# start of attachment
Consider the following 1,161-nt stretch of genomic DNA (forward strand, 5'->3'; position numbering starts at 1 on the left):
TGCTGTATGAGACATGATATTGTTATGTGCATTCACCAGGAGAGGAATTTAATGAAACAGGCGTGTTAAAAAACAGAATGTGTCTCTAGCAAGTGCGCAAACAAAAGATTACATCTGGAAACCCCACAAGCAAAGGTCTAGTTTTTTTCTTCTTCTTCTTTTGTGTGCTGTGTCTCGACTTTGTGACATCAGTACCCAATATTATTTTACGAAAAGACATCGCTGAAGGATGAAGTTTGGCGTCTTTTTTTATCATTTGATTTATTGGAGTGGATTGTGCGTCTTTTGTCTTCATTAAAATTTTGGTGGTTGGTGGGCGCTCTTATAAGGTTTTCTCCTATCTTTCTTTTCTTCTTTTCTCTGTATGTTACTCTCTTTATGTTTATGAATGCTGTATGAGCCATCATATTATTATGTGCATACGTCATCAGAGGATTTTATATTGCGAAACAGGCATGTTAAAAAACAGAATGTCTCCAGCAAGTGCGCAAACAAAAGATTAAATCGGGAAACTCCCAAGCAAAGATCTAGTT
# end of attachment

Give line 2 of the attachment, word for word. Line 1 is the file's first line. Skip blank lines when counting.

TGCTGTATGAGACATGATATTGTTATGTGCATTCACCAGGAGAGGAATTTAATGAAACAGGCGTGTTAAAAAACAGAATGTGTCTCTAGCAAGTGCGCAAACAAAAGATTACATCTGGAAACCCCACAAGCAAAGGTCTAGTTTTTTTCTTCTTCTTCTTTTGTGTGCTGTGTCTCGACTTTGTGACATCAGTACCCAATATTATTTTACGAAAAGACATCGCTGAAGGATGAAGTTTGGCGTCTTTTTTTATCATTTGATTTATTGGAGTGGATTGTGCGTCTTTTGTCTTCATTAAAATTTTGGTGGTTGGTGGGCGCTCTTATAAGGTTTTCTCCTATCTTTCTTTTCTTCTTTTCTCTGTATGTTACTCTCTTTATGTTTATGAATGCTGTATGAGCCATCATATTATTATGTGCATACGTCATCAGAGGATTTTATATTGCGAAACAGGCATGTTAAAAAACAGAATGTCTCCAGCAAGTGCGCAAACAAAAGATTAAATCGGGAAACTCCCAAGCAAAGATCTAGTT